Chris Kenyon: I really see OpenStack everywhere. Its one of these things where traditionally in the industry we overestimate how quickly change will happen but we underestimate just how significant the change will be. OpenStack will become THE standard way of doing compute in the enterprise across the board over the next 15 years. The early adopters got behind it, now all of the large vendors are behind it. This how we will think about Public Cloud, Private Cloud and Hybrid cloud.

 

Cloud Computing is Becoming More Ubiquitous and More Vital Survey Says

A survey published by Unisphere Research discovers that the use of the cloud is more pervasive and is becoming more important in day-to-day operations.

Close to two-fifths of organizations now run private clouds in one form or another, and one-fourth are using public cloud services in an enterprise capacity. Private clouds are being extended deeper into the organizations that have them — a majority expect to be running most of their workloads in the cloud within the next 12 months, especially Platform as a Service middleware.  In addition, close to one-third of public cloud users report they are employing hosted services to run their private clouds for them.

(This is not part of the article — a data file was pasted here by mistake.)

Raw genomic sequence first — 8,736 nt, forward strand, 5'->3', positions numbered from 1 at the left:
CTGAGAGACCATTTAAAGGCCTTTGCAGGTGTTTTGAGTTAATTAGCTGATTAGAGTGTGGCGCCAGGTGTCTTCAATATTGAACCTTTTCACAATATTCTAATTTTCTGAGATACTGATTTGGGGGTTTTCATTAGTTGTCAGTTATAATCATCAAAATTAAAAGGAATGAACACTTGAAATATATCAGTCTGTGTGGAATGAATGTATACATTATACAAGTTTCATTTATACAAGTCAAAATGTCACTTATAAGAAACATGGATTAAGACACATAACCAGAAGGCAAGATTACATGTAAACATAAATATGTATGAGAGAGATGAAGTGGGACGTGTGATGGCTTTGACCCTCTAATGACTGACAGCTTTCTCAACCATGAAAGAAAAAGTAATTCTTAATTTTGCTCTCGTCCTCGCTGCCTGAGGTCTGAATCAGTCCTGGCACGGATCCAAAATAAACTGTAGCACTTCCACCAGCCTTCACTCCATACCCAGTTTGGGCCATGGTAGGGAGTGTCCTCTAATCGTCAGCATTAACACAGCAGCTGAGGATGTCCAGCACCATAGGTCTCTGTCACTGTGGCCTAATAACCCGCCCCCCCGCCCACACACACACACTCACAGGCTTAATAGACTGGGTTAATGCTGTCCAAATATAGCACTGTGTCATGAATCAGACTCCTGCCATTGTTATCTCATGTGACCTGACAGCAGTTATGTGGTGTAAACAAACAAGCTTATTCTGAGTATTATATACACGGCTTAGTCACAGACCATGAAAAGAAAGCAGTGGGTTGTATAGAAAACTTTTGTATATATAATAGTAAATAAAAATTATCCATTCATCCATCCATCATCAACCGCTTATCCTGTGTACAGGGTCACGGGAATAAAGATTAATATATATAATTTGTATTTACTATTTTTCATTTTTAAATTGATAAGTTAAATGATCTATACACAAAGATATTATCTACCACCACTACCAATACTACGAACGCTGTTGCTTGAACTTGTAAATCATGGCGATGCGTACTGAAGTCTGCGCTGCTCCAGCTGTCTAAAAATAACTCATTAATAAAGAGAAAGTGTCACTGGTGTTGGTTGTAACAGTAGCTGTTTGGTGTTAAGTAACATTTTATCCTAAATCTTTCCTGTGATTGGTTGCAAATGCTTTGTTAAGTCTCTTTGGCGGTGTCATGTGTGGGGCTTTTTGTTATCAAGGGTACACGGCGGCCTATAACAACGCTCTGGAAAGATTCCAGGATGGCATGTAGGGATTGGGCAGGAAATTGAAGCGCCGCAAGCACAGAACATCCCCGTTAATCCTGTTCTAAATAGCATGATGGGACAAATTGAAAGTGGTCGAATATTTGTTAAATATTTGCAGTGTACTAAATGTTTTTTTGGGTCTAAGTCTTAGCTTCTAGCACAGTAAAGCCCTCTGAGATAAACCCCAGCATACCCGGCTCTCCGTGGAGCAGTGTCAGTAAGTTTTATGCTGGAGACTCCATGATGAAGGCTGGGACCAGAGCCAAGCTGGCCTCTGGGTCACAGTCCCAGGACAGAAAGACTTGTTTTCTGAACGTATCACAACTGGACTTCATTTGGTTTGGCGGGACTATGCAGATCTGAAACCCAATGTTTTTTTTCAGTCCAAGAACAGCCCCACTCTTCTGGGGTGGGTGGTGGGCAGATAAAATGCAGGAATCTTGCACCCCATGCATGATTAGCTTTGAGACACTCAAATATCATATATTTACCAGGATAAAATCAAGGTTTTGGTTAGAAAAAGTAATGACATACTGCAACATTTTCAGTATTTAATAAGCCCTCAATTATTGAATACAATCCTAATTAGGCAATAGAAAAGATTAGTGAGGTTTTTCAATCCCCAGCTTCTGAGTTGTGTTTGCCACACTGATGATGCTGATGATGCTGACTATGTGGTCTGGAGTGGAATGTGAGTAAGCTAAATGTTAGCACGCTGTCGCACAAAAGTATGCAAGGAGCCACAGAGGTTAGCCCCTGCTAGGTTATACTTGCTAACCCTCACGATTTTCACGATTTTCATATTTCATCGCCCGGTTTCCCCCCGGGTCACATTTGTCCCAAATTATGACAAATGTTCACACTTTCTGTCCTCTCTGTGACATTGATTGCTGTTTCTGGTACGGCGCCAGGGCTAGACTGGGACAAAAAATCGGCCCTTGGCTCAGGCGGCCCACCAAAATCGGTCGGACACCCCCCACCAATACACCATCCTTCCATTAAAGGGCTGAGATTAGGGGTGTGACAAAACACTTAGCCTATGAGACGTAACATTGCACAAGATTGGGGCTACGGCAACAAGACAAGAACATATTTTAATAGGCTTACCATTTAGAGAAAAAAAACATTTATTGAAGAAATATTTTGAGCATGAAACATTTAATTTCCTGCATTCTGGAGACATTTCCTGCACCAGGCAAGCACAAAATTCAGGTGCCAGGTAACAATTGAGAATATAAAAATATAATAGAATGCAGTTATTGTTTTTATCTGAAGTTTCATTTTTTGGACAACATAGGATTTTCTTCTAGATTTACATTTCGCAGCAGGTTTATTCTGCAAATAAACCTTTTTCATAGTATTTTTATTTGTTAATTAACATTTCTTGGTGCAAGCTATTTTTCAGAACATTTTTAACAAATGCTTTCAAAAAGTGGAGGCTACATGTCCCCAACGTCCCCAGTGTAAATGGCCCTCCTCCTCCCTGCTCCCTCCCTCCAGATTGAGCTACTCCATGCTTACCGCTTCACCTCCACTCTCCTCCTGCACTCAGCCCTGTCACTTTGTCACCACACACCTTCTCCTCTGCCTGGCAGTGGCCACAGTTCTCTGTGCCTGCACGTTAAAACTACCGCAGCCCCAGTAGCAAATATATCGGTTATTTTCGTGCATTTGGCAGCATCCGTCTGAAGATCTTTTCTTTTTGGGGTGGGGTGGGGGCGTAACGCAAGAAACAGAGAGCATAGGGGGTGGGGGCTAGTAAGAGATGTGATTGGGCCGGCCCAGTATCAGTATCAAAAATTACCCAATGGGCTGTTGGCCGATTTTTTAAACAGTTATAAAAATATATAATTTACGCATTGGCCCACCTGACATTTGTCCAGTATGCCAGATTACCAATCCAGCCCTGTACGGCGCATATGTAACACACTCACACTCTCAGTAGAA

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OpenStack’s Newest Release, “Grizzly” to be Featured This Week at Annual Summit

Over at Computer Weekly, Adrian Bridgwater writes that at the OpenStack Summit this week in Portland, Oregon, organizers will focus on the latest release of the cloud control software referred to as “Grizzly”.

The Grizzly release is a clear indication of the maturity of the OpenStack software development process, as contributors continue to produce a stable, scalable and feature-rich platform for building public, private and hybrid clouds,” said Jonathan Bryce, executive director of the OpenStack Foundation.

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Magento Gives Rackspace Even Stronger Presence in E-Commerce